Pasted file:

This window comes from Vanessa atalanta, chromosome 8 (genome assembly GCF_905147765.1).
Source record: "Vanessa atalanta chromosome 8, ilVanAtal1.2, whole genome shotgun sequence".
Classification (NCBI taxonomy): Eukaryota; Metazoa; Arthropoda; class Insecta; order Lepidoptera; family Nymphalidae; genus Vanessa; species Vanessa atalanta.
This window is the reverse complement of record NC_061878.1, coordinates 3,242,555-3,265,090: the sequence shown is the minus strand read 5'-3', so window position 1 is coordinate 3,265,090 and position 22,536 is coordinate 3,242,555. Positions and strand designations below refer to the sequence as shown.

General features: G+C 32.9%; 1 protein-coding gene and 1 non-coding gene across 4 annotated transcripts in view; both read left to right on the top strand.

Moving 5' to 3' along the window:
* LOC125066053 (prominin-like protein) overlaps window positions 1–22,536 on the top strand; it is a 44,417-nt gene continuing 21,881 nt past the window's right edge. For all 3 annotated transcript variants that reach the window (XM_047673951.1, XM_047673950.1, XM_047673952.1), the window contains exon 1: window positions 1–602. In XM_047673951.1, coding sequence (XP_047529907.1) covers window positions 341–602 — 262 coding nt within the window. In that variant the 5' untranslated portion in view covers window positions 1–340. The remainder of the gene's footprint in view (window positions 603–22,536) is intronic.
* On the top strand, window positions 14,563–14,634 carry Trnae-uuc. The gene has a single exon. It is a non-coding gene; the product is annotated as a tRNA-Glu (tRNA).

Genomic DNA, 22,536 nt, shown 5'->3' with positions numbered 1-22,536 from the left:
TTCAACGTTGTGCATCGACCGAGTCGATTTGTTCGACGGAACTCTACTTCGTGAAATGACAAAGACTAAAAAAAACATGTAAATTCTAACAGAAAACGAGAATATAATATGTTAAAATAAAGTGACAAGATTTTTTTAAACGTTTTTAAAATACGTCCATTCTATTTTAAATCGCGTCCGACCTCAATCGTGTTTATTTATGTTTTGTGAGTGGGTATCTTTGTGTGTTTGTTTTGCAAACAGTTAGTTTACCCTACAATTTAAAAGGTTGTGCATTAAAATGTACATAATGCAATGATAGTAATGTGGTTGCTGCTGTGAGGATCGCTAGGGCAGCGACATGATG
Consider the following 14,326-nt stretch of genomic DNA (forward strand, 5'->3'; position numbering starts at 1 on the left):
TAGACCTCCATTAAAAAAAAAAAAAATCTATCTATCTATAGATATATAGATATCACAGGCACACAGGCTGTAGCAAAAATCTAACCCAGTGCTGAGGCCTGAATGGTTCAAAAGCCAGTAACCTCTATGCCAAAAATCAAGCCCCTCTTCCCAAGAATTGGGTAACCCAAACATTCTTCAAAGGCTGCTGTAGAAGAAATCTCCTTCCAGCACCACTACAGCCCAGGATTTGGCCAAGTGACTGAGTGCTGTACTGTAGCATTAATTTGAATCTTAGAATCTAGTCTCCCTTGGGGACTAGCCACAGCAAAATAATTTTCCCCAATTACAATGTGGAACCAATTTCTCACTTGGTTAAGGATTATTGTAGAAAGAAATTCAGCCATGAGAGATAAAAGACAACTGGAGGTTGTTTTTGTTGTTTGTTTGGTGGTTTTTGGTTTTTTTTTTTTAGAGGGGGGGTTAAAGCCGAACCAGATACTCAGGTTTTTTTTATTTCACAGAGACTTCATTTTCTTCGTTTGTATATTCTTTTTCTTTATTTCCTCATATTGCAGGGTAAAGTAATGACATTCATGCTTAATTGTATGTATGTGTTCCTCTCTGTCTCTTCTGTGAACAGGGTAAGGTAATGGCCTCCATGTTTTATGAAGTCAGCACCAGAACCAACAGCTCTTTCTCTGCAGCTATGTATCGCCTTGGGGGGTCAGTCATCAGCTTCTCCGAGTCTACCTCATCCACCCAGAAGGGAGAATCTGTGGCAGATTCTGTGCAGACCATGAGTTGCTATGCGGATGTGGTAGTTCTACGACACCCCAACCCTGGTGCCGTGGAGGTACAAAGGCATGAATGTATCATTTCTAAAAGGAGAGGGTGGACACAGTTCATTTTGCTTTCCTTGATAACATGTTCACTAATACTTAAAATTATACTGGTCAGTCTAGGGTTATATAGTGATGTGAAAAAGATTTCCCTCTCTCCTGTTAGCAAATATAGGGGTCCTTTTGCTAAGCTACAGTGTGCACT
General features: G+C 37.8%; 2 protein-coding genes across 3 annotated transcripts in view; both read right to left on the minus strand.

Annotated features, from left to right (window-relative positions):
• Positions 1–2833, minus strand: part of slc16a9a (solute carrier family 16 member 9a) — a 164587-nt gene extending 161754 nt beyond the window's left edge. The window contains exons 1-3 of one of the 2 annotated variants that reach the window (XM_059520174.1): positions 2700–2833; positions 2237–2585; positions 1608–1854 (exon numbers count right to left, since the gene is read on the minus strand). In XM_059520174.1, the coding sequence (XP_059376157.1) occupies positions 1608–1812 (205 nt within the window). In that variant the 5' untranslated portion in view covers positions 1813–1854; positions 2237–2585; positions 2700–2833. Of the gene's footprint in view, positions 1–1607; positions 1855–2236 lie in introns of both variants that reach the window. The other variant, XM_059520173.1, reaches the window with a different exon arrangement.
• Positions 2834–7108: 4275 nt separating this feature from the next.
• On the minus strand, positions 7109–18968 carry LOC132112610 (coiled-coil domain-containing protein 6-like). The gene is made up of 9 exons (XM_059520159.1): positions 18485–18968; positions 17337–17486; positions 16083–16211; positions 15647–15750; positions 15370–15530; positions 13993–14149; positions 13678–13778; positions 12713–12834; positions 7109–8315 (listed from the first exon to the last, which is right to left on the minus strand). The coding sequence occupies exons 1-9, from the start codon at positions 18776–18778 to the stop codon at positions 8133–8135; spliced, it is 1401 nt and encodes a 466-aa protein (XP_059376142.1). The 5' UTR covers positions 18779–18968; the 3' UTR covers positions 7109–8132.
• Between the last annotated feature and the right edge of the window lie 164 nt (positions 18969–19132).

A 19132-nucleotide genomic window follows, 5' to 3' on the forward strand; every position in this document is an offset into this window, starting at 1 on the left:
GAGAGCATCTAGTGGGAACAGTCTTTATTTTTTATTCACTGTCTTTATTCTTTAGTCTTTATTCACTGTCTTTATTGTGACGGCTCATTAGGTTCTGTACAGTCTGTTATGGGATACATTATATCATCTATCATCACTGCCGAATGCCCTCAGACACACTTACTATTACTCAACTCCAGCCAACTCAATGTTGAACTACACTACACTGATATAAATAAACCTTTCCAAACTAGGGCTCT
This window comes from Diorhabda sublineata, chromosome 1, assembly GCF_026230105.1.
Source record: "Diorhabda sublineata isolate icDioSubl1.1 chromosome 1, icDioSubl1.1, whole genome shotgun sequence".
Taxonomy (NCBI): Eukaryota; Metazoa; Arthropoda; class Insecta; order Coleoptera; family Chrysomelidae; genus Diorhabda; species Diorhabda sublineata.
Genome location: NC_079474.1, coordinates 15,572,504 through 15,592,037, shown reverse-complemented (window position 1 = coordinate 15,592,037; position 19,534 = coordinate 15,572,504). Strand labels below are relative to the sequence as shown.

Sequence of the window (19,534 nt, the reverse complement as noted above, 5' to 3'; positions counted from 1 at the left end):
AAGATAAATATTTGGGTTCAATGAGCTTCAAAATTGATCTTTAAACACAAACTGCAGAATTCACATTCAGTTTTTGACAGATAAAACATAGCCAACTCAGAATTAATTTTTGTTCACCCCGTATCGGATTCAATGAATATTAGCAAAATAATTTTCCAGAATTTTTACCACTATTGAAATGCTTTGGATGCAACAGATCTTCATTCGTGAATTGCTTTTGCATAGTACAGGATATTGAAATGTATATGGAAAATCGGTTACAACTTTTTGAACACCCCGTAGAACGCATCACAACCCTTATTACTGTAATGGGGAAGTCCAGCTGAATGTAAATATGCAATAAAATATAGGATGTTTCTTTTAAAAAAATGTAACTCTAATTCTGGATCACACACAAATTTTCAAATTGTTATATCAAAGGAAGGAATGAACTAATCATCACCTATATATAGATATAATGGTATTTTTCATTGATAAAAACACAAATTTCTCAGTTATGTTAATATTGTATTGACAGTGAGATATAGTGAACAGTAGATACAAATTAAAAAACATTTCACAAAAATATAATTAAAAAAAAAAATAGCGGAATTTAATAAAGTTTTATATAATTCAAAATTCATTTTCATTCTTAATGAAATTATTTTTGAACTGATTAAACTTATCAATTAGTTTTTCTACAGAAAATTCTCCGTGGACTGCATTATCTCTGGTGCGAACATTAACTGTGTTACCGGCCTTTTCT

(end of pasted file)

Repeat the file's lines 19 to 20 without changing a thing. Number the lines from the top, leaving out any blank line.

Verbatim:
A 19132-nucleotide genomic window follows, 5' to 3' on the forward strand; every position in this document is an offset into this window, starting at 1 on the left:
GAGAGCATCTAGTGGGAACAGTCTTTATTTTTTATTCACTGTCTTTATTCTTTAGTCTTTATTCACTGTCTTTATTGTGACGGCTCATTAGGTTCTGTACAGTCTGTTATGGGATACATTATATCATCTATCATCACTGCCGAATGCCCTCAGACACACTTACTATTACTCAACTCCAGCCAACTCAATGTTGAACTACACTACACTGATATAAATAAACCTTTCCAAACTAGGGCTCT